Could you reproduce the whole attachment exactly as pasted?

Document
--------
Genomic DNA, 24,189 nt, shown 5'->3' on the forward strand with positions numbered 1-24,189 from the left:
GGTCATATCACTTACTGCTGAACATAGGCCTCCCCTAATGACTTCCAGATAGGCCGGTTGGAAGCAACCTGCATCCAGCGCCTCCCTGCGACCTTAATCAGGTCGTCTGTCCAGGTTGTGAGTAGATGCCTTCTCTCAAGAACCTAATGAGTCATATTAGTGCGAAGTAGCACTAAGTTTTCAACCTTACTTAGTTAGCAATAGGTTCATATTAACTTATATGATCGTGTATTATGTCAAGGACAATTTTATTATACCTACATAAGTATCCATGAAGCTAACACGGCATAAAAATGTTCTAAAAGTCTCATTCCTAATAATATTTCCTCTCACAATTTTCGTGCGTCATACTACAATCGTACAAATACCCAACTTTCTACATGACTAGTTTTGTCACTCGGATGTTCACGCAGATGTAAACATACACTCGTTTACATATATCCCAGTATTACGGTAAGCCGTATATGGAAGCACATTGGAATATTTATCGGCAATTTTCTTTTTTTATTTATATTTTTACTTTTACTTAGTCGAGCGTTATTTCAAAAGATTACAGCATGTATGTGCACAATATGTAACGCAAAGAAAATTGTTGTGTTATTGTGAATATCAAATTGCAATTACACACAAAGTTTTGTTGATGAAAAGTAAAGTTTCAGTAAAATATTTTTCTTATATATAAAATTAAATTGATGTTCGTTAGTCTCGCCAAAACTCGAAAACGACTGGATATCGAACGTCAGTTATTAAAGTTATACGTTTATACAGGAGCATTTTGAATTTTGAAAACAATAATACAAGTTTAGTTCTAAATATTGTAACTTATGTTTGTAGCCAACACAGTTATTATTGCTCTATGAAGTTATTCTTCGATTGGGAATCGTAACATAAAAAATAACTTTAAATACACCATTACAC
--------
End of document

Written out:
Genomic DNA, 24,189 nt, shown 5'->3' on the forward strand with positions numbered 1-24,189 from the left:
GGTCATATCACTTACTGCTGAACATAGGCCTCCCCTAATGACTTCCAGATAGGCCGGTTGGAAGCAACCTGCATCCAGCGCCTCCCTGCGACCTTAATCAGGTCGTCTGTCCAGGTTGTGAGTAGATGCCTTCTCTCAAGAACCTAATGAGTCATATTAGTGCGAAGTAGCACTAAGTTTTCAACCTTACTTAGTTAGCAATAGGTTCATATTAACTTATATGATCGTGTATTATGTCAAGGACAATTTTATTATACCTACATAAGTATCCATGAAGCTAACACGGCATAAAAATGTTCTAAAAGTCTCATTCCTAATAATATTTCCTCTCACAATTTTCGTGCGTCATACTACAATCGTACAAATACCCAACTTTCTACATGACTAGTTTTGTCACTCGGATGTTCACGCAGATGTAAACATACACTCGTTTACATATATCCCAGTATTACGGTAAGCCGTATATGGAAGCACATTGGAATATTTATCGGCAATTTTCTTTTTTTATTTATATTTTTACTTTTACTTAGTCGAGCGTTATTTCAAAAGATTACAGCATGTATGTGCACAATATGTAACGCAAAGAAAATTGTTGTGTTATTGTGAATATCAAATTGCAATTACACACAAAGTTTTGTTGATGAAAAGTAAAGTTTCAGTAAAATATTTTTCTTATATATAAAATTAAATTGATGTTCGTTAGTCTCGCCAAAACTCGAAAACGACTGGATATCGAACGTCAGTTATTAAAGTTATACGTTTATACAGGAGCATTTTGAATTTTGAAAACAATAATACAAGTTTAGTTCTAAATATTGTAACTTATGTTTGTAGCCAACACAGTTATTATTGCTCTATGAAGTTATTCTTCGATTGGGAATCGTAACATAAAAAATAACTTTAAATACACCATTACAC